Story Time in the Park is back

Annual summer literacy program celebrates its 10th anniversary this year

Janis Booth and her granddaughter Elyza Booth follow along as Mayor Susan Johnston reads Earth Day

Janis Booth and her granddaughter Elyza Booth follow along as Mayor Susan Johnston reads Earth Day

Story Time in the Park is celebrating an important milestone this year.

The barrier-free summer program was created 10 years ago by Heather Stewin to help families discover the value of reading and develop lifelong literacy skills. Stewin was honoured with a plant dedication in Memorial Park on Tuesday during the kickoff to this year’s Story Time in the Park. In addition to Mayor Susan Johnston reading Earth Day, Birthday!, there was also a performance by can-can dancers, and entertainment with magician Jeff Christensen, also known as The Great Smartini.

“The overall theme this year is the environment, which basically is to get kids to appreciate nature,” said Christine Proulx, director of Free Rein Associates. “If they appreciate nature, maybe they will be outside more. Kids are staying indoors more and more, and there’s a correlation between that, and learning and general health.”

Story Time in the Park takes place on Mondays in Boston Bar and Tuesdays in Hope from 11 a.m. to 1 p.m. throughout July and August. It is also in Agassiz on Wednesdays in July and Harrison Hot Springs on Wednesdays in August. Families meet in their community park to listen to a story while following along in their own copy of the book each week. They also receive free lunch and participate in an activity or entertainment.

Story Time in the Park is sponsored by Free Rein Associates in partnership with Envision Financial, District of Hope, Kinder Morgan, BC Hydro, Fortis BC, CP Rail, Raise-A-Reader, and Build-A-Bear Workshop. Since the program’s creation, statistics in the area have shown a 15 per cent improvement in cognitive and language development with children entering kindergarten. However, Proulx said literacy rates are not as good as they should be.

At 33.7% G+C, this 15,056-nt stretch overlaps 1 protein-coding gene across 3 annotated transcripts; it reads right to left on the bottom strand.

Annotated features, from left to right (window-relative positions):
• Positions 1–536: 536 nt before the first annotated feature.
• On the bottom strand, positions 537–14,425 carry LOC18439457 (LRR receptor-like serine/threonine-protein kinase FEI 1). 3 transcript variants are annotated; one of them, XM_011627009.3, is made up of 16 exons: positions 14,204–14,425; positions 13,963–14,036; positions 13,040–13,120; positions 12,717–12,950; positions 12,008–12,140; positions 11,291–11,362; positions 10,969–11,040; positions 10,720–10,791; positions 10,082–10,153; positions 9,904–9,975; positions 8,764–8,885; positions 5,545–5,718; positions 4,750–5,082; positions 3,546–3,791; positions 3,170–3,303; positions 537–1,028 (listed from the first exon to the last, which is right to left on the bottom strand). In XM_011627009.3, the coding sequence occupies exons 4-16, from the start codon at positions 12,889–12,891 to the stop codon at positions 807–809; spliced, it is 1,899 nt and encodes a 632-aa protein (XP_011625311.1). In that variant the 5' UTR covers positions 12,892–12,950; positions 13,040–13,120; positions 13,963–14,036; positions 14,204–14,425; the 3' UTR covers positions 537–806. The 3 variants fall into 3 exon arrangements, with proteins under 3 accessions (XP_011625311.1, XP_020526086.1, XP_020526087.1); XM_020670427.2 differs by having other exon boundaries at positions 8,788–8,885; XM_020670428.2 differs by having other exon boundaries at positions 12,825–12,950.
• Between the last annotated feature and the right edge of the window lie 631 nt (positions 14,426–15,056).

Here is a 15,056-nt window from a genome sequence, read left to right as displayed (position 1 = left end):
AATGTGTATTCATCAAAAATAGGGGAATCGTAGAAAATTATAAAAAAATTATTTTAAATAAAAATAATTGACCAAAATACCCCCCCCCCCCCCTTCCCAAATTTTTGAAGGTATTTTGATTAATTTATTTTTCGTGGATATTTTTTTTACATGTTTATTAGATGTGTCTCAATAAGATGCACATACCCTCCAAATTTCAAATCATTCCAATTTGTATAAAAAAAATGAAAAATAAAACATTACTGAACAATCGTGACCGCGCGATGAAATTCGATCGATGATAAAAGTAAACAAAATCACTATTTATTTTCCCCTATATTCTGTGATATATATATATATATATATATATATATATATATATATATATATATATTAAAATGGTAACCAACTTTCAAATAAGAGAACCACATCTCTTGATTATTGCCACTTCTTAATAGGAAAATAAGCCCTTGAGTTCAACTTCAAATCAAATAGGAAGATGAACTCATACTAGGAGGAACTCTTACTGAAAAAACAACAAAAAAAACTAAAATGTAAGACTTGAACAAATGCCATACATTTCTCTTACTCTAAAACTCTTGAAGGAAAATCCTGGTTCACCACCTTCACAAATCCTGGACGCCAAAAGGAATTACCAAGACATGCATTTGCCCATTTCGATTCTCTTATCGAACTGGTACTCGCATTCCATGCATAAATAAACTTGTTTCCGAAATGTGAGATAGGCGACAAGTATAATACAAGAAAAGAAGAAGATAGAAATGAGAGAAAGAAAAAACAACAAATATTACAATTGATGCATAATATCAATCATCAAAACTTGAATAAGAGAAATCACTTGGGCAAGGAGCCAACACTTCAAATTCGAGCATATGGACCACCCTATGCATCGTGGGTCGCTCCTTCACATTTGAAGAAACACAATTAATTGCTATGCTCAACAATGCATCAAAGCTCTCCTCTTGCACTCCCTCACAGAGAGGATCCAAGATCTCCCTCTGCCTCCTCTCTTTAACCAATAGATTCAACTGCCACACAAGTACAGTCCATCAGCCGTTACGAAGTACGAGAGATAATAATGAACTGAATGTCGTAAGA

“It’s really important to get families with young children to understand that literacy is the key to everything,” she added. “People think of literacy as reading books, but it’s so much more than that. The more literate a community is, the more successful it is. So, the higher the literacy rate, the more economically viable a community is.”

A story writing contest is running again this summer in conjunction with Story Time in the Park. Everyone in the Fraser-Cascade region is welcome to submit their own stories for children. The writing contest winner will see their book published and distributed to children attending Story Time in the Park next year.

q Familiar faces from Treehouse TV will be joining Story Time in the Park on July 9 and 10. Bobs & LoLo are a Vancouver-based children’s music duo consisting of Robyn Hardy and Lorraine Pond. Sharing musical stories that engage, inspire and educate, Bobs & LoLo teach kids to care about themselves, their neighbours and the planet.

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